We have just had a horrible tragedy: 13 American service members killed and dozens of Afghans killed and injured. Instead of pulling together as a nation, we—or at least a large part—immediately began the finger-pointing. The vultures swooped down and began the now common effort of trying to score political points, using the tragedy to go after the real enemy: the opposing political party. This behavior is disrespectful to the dead. These people don’t care about those service members who died, they view this as an opportunity to gain political advantage in upcoming elections. Shame on them.
The people who are concerned are the civilians, former military, and current military who have done everything possible to rescue those who have not been able to get to the airport. That is true heroism, true valor, and honor. Between those individuals and the U.S. government, we have been able to evacuate over 120,000 people. The men and women who worked on this effort should be proud of that life-saving accomplishment.
To those who claim this is the worst fiasco in American history, I argue that you don’t know your history, or have conveniently forgotten it. Does anyone remember the bombing of the Marine barracks in Beirut in 1983? We lost 241 Marines in this ill-conceived intervention in Lebanon. It ended with some desultory air strikes and naval bombardment, followed by an ignominious withdrawal four months later. Of course you remember 9/11 when an administration ignored the warnings and an intelligence community missed the signals, resulting in almost 3,000 Americans dead. The Khobar Towers bombing? What about our abandonment of the Kurds? Pick the date because we have abandoned the Kurds after urging them to fight on our behalf so many times that I can no longer keep count. Then there is Vietnam. 58,000 American dead and hundreds of thousands of Vietnamese and allied deaths. We don’t even know the actual number. I think these are greater fiascos than the recent tragedy at Kabul airport. And, unfortunately, it seems to be a pattern in American foreign policy.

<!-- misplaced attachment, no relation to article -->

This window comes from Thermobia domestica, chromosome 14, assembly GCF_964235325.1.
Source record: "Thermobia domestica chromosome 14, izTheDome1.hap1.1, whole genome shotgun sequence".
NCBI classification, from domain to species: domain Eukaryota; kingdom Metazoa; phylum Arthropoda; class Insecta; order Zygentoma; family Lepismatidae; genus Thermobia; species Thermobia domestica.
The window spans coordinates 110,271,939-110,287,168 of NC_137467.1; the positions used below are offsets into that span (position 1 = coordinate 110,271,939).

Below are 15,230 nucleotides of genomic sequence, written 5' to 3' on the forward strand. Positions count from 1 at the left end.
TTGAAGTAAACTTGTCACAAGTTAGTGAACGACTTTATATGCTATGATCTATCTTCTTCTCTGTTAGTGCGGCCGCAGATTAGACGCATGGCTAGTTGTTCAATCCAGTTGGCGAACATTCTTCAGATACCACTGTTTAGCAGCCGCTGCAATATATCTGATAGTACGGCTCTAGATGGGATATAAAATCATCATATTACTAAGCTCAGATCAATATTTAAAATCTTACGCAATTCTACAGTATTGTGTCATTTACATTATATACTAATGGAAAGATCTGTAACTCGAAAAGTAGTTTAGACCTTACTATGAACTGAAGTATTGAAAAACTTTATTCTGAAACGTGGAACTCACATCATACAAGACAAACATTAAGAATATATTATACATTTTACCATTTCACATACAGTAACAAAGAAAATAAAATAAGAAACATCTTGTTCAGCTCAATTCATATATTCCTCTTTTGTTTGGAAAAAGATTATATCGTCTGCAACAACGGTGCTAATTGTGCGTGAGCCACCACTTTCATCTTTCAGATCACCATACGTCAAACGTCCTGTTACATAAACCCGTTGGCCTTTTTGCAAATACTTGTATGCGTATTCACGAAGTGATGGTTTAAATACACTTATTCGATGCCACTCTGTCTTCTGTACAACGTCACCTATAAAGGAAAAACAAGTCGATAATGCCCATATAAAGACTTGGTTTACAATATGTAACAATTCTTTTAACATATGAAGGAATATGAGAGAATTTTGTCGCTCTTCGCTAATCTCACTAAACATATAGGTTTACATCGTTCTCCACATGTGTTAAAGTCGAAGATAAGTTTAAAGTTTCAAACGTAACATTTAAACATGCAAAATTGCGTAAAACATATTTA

Yes, there have been serious problems with our withdrawal from Afghanistan. We do not seem to have prepared for all contingencies, assuming the best case scenario when we should have planned for the worst case. We were surprised by the rapid collapse of the Afghan government, though if we were honest, it was obvious to many on the ground that the Afghan government would not stand without direct U.S. support. However, this didn’t happen in the last few weeks, as some would have you believe. Mistakes were being made from day one that would ensure our mission would fail. We were just not honest about it. This is not a Democrat or Republican failure, it is an American failure.
As president, Biden bears ultimate responsibility, it comes with the office. And Biden has accepted responsibility, unlike all the past presidents who would never acknowledge their part in this failure. Asking every president and senior official to resign every time we take casualties or fail in a mission would doom the U.S. to a failed, ungovernable country. Every president would resign, though I would bet you money that those demanding Biden’s resignation would not do the same when their turn to fail comes, as it will.